Do you feel like it stands as an independent piece apart from the album?
Well, they are independent — they’re separate things — but they’re definitely companion pieces. I mean, ultimately any kind of music video is to guide you toward the record, and not something that you can hold in your hand and take with you. But it’s all Thom. So much of this stuff is directly from Thom’s brain. A lot of the premise of this comes from Thom and this choreographer Damien Jalet, who he worked with on “Suspiria.” They really got along on that and felt like they had unfinished business and still want to continue that collaboration. So I was kind of a third wheel to that. They knew they wanted to do something but weren’t quite clear about what it was. We knew we wanted it to be more than one song. So it just sort of tumbled forward, one thing after another. That’s really how it all came about. We started talking about it in December, and now here we are, in whatever it is — June! — it all came together quite quickly.

You have the shooting dates on the end credits and also on the EP that was given out to attendees tonight. It was shockingly recent.
Yeah, I mean, we just shot it like a month ago. [The filming dates are listed as May 11-19.]

Was it a big, big production? It seems kind of epic.
Probably not as epic as you think, but it felt epic, just because there were so many moving parts. Just so many dancers. There were two different countries. We went to Prague and we went to this beautiful museum in Les Baux where we did all that cave work. It was an amazing place. It’s sometimes shocking to turn around and see that many people for a 15-minute piece.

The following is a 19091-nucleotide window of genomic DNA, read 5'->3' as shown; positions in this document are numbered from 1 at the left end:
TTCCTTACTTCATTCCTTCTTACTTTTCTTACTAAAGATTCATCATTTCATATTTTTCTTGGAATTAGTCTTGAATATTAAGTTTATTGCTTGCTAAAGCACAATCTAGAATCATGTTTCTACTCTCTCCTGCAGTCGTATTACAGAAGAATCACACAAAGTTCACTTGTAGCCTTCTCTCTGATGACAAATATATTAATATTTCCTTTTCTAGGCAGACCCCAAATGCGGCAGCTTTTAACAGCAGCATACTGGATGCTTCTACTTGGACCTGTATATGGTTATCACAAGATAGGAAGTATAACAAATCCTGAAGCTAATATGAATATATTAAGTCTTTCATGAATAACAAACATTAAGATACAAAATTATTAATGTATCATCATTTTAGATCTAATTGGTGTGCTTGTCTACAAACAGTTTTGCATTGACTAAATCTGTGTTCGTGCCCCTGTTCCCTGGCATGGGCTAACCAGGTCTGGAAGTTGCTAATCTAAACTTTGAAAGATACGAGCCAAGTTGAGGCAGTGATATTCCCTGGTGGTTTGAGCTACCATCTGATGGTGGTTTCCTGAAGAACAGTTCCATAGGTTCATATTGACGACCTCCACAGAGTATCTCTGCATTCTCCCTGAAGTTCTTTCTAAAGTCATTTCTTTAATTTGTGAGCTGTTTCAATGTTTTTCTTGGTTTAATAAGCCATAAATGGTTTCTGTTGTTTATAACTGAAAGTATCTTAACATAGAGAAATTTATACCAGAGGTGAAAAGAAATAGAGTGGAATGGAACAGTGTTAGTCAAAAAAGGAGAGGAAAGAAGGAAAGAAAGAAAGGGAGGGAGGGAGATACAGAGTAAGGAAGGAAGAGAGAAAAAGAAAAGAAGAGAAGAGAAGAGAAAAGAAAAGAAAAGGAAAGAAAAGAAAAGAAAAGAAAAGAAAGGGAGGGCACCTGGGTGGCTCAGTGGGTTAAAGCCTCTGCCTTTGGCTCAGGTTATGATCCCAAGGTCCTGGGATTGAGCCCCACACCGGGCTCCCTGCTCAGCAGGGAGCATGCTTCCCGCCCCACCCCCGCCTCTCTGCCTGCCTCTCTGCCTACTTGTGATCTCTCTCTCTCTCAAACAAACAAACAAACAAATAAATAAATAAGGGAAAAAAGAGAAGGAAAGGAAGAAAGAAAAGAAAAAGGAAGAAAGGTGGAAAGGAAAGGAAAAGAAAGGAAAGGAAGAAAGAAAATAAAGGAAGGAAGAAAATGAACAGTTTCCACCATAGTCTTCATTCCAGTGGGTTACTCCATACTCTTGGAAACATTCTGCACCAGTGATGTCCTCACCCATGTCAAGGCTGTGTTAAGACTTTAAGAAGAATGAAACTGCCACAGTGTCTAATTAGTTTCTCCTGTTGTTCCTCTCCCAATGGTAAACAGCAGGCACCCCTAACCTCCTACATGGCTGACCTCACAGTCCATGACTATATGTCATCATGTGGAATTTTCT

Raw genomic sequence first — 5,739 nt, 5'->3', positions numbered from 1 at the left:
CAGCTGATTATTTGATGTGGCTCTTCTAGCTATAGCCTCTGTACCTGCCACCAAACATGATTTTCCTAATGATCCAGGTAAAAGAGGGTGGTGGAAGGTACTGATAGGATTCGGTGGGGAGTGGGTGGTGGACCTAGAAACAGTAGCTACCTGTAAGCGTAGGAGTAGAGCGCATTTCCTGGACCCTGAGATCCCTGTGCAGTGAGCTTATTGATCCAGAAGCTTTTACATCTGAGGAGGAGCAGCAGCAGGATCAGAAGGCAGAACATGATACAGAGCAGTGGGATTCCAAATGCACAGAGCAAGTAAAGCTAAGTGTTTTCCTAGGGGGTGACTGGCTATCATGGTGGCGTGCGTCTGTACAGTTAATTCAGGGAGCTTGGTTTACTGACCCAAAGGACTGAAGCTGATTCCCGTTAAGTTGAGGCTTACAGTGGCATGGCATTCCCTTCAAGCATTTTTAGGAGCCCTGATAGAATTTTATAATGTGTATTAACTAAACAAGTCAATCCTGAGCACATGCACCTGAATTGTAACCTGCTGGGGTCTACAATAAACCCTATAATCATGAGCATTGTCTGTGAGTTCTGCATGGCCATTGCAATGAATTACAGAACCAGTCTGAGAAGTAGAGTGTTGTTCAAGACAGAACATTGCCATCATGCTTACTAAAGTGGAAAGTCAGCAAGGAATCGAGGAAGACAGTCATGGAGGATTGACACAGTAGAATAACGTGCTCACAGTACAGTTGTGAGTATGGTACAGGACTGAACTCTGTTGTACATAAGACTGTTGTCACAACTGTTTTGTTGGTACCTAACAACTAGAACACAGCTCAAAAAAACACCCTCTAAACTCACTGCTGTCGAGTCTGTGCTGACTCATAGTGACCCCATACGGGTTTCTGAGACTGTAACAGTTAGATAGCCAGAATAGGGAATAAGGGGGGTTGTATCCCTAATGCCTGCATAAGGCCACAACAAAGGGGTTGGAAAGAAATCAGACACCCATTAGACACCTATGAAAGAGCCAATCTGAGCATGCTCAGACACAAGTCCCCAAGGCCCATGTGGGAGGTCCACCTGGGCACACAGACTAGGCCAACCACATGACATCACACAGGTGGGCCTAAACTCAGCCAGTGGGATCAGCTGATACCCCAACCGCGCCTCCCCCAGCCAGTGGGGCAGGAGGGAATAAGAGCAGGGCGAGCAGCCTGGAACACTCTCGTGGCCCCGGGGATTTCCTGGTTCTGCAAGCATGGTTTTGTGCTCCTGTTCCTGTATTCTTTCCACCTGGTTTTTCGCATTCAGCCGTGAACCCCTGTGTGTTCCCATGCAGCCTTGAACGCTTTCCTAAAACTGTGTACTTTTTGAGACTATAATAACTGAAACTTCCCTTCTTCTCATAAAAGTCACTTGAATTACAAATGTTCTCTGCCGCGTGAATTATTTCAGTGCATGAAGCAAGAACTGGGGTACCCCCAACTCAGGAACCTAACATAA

It is a really long end-credits scroll.
I know. Well, that was the horrible thing: You thought, like, “Are we making a 15-minute film with two hours of credits?” A these dancers and all these people… In Czechoslovakia, basically, you hire one person and you get four of that person’s family to come help, to watch that one person do their work. It was a great place to work, though.

The film gets surprisingly romantic. When we think Thom Yorke, we think anxiety, and there is definitely a lot of that. But it’s almost like Thom Yorke as a romantic leading man for a while there toward the end.
Yeah. Well, Buster Keaton would always do that. There would always be some scene where Buster Keaton is slightly romantic. But that last song, “Dawn Chorus,” is amazing — which I don’t know if that’s been played before (in concert) or not. I don’t think it has. It’s really, really so beautiful.

So Thom Yorke is Buster Keaton — that’s something we can take away from this?
Well, he has that similar thing, doesn’t he? Like, physically. He’s amazing with his body —very, very physical. I just kept saying, “More Buster Keaton, more Buster Keaton!” It seemed to fit.